Grain-free Dog Food Ingredients
The ingredients in grain-free dog food brands can include, but is not limited to:
- Legumes (peas, lentils, chickpeas)
- Nuts and seeds (quinoa, flaxseed)
- Sweet potatoes
- Fish oil
- Dried eggs
How Much Grain-free Dog Food Should You Feed Them?
This can depend on your dog’s breed, age, weight, and many other factors, so the safest way to determine the daily amount of grain-free food you feed them is to consult your vet about the best diet plan. Some grain-free dog food brands have a higher carb content than others, so you may wish to give them a ¼ cup less compared with a healthier low-carb brand.
Can You Mix Grain-free Dog Food with Regular Dog Food?
It is not recommended to mix regular and grain-free dog foods together. Creating your own blend of dog food can be risky without consulting your vet, since the formula hasn’t been tested and isn’t likely to offer them the appropriate balance of nutrients for their age and health conditions.
When to Switch to Grain-free Dog Food?
If you have decided – with the guidance of your vet – that switching to a grain-free diet could benefit your dog, be sure to make the change gradually to avoid causing an upset stomach. Slowly increase the amount of high-protein and grain-free dog food varieties in their daily feed and continue this for at least 2-3 weeks.
While helping your dog to adjust, you should pay attention to any changes in their stool and if any symptoms such as itching or loss of appetite occur, be sure to consult your vet along the way.
Best Grain-free Dog Food Brands
The following grain-free dog food brands have made the January 2021 ‘Editor’s Choice’ at Dog Food Advisor for their nutrient balanced, protein-rich formulas:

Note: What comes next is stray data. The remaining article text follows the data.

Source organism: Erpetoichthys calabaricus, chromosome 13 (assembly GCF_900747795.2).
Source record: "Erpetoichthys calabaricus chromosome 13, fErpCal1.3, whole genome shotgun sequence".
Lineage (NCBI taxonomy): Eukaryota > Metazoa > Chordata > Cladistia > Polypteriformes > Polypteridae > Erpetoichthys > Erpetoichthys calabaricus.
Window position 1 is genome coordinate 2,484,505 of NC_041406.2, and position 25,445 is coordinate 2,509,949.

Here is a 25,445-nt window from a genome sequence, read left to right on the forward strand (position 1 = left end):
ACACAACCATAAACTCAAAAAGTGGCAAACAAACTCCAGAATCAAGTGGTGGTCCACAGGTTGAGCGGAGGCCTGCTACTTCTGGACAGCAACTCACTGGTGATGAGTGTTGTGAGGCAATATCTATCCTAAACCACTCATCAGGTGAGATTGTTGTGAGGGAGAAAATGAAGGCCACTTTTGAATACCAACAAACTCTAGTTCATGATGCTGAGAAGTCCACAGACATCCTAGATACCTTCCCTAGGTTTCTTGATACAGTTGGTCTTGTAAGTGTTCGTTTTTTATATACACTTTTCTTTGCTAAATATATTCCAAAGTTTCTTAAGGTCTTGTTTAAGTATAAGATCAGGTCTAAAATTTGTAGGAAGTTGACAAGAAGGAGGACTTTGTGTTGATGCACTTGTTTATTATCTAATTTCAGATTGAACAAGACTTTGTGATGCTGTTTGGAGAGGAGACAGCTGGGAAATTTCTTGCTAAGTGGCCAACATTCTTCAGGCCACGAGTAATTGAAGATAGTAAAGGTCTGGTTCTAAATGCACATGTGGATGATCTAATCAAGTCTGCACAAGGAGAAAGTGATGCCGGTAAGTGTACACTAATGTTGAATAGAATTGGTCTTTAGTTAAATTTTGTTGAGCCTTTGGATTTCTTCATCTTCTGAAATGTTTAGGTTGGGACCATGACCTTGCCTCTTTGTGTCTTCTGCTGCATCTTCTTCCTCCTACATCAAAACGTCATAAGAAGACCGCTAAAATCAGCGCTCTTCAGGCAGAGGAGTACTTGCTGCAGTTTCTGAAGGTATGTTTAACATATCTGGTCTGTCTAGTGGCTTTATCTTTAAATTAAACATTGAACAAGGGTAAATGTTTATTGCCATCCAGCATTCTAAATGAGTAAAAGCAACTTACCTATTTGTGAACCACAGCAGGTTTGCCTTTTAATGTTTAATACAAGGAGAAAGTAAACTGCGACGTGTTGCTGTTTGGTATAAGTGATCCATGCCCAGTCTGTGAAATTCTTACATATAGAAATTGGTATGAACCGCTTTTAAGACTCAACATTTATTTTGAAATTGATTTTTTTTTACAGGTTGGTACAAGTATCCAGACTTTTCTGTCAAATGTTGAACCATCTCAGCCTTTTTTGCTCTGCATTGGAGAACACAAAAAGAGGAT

Nulo Freestyle is a pricey but award-winning grain-free brand of kibble, earning high praise from owners for its wholesome ingredients and high-protein formula. The main ingredients in their Adult Salmon and Peas formula are de-boned Salmon, Turkey, Menhaden fish meal, whole peas and sweet potato.
Price range: High
‘Taste of the Wild’
Taste of the Wild is a budget option grain-free kibble with 9 varieties of a high-protein and meat-filled formula for your dog. The main ingredients in the Taste of the Wild range are Buffalo, Lamb, Chicken, sweet potatoes and peas.
Price range: Budget choice
The Wellness Core brand of grain-free dog food has 12 varieties of dry food and is well-loved for its emphasis on protein as part of its Core Ocean Formula. Their main ingredients are Whitefish, Herring, Salmon, Menhaden fish meal and peas.
‘Orijen Dry Food’
The Orijen six-fish formula of premium kibble comes in 8 varieties and its main ingredients include Whole Atlantic Mackerel, Monkfish, Acadian Redfish, whole Atlantic Herring and Flounder. Owners have praised the high-protein content for its coat, teeth and shedding benefits.
Price range: High
Do Dogs Need Grains?
Grains can be harmful in large quantities and to dogs with grain allergies, but a moderate amount can have fantastic dietary benefits for many dogs. So while they are not entirely necessary, grains have their place in a well-balanced dog food formula.
Veterinarian Dr. Kurt Venator explains that grains are “actually an excellent nutrient source” that provides antioxidants, essential fatty acids and vitamins to help a dog’s immune function and promote healthy skin and hair.
What are Good Grains for Dogs?
The wheat, corn and other gluten-containing grains found in traditional cheap dog food is highly-processed and not the best type of grains to be feeding your dog, so try introducing some of the following ‘good grains’ into their feeding bowl instead:
Properly prepared buckwheat seeds have anti-inflammatory properties that may help bring skin and digestive flare-ups in your pooch. Buckwheat is also packed with zinc, vitamin B, potassium and much more, promoting a healthy heart, bones and teeth.
Cooked quinoa is a healthy and nutrient-rich alternative to the starchy grains in traditional dog kibble. It contains iron, magnesium and essential amino acids which can aid in weight loss and lower cholesterol.
Oats are a low-calorie treat for your dog, as well as being packed with fiber and grain protein. A regular cup of cooked oatmeal can help reduce the risks of clogged arteries and high blood pressure too.
Cooked brown and wholegrain rice is not only high in fiber and antioxidants, but it can also aid in weight loss for pups struggling to shift the pounds and can even help stabilize blood sugar levels too!